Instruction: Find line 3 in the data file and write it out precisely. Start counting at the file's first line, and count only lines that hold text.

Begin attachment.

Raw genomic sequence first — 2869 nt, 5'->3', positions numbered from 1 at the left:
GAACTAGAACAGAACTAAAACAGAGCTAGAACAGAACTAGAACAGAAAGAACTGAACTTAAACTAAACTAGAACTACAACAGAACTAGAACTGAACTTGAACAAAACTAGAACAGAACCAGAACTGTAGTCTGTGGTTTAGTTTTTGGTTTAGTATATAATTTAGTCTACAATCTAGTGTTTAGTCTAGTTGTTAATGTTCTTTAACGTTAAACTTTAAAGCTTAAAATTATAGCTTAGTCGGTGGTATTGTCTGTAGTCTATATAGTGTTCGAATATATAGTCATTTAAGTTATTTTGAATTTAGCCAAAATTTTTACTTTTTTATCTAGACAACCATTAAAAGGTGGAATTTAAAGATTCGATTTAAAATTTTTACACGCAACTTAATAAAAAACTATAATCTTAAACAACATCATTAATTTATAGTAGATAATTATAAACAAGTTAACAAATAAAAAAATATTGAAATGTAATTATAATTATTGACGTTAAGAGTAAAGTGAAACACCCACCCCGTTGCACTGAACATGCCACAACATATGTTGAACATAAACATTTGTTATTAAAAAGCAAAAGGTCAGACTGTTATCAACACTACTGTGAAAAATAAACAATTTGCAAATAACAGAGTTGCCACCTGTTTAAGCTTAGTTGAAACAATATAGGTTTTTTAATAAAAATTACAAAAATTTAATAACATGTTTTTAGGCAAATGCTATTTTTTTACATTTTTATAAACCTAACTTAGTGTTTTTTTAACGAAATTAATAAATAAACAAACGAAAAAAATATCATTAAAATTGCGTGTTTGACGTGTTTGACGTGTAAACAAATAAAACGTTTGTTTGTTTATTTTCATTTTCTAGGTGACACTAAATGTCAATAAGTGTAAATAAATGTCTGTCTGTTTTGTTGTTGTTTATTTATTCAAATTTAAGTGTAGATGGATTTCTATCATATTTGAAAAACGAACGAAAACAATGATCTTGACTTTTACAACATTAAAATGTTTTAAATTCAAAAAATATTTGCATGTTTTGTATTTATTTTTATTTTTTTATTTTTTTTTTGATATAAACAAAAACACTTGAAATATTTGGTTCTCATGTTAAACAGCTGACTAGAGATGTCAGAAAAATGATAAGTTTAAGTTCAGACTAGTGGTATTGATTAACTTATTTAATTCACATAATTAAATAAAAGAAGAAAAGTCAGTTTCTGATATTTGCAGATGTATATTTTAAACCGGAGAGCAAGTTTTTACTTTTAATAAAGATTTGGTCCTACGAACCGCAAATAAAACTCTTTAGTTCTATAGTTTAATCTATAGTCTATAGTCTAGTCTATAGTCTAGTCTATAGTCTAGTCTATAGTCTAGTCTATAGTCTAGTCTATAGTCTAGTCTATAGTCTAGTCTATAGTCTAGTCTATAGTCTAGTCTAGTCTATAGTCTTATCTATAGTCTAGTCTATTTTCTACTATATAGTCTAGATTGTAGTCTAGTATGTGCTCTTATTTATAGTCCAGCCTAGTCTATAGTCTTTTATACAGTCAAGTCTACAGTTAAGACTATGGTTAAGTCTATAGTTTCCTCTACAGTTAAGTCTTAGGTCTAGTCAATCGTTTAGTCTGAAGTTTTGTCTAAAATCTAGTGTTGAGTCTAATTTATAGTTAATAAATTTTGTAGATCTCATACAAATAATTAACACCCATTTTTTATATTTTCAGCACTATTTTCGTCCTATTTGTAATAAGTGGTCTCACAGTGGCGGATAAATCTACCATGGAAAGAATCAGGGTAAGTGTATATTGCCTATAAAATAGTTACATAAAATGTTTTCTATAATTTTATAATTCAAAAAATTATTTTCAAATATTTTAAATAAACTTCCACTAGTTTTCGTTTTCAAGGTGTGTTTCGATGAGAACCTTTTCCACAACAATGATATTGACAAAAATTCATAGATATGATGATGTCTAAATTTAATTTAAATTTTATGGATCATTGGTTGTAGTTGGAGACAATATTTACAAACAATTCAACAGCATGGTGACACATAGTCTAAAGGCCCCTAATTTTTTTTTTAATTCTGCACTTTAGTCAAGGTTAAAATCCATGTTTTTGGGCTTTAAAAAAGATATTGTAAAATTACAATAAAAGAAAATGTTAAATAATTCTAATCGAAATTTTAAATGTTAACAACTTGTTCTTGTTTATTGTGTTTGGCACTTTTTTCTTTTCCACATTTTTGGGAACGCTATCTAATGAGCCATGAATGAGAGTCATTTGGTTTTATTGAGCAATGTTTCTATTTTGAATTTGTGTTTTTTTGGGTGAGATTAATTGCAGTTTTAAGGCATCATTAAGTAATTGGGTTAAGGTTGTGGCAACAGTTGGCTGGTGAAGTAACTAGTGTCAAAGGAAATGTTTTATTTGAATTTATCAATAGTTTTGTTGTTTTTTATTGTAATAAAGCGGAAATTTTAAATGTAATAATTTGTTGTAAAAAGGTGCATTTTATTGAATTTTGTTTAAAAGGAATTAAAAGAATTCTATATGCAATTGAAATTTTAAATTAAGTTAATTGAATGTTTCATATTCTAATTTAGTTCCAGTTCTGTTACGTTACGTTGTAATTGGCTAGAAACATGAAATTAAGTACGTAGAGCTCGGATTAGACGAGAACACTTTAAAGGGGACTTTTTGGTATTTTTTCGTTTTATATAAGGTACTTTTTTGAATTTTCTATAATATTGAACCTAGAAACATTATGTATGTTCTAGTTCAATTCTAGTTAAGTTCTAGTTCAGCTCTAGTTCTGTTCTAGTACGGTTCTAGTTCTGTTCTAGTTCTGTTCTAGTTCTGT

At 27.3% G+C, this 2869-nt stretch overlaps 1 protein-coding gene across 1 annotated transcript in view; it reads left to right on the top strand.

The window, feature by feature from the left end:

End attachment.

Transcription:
At 27.3% G+C, this 2869-nt stretch overlaps 1 protein-coding gene across 1 annotated transcript in view; it reads left to right on the top strand.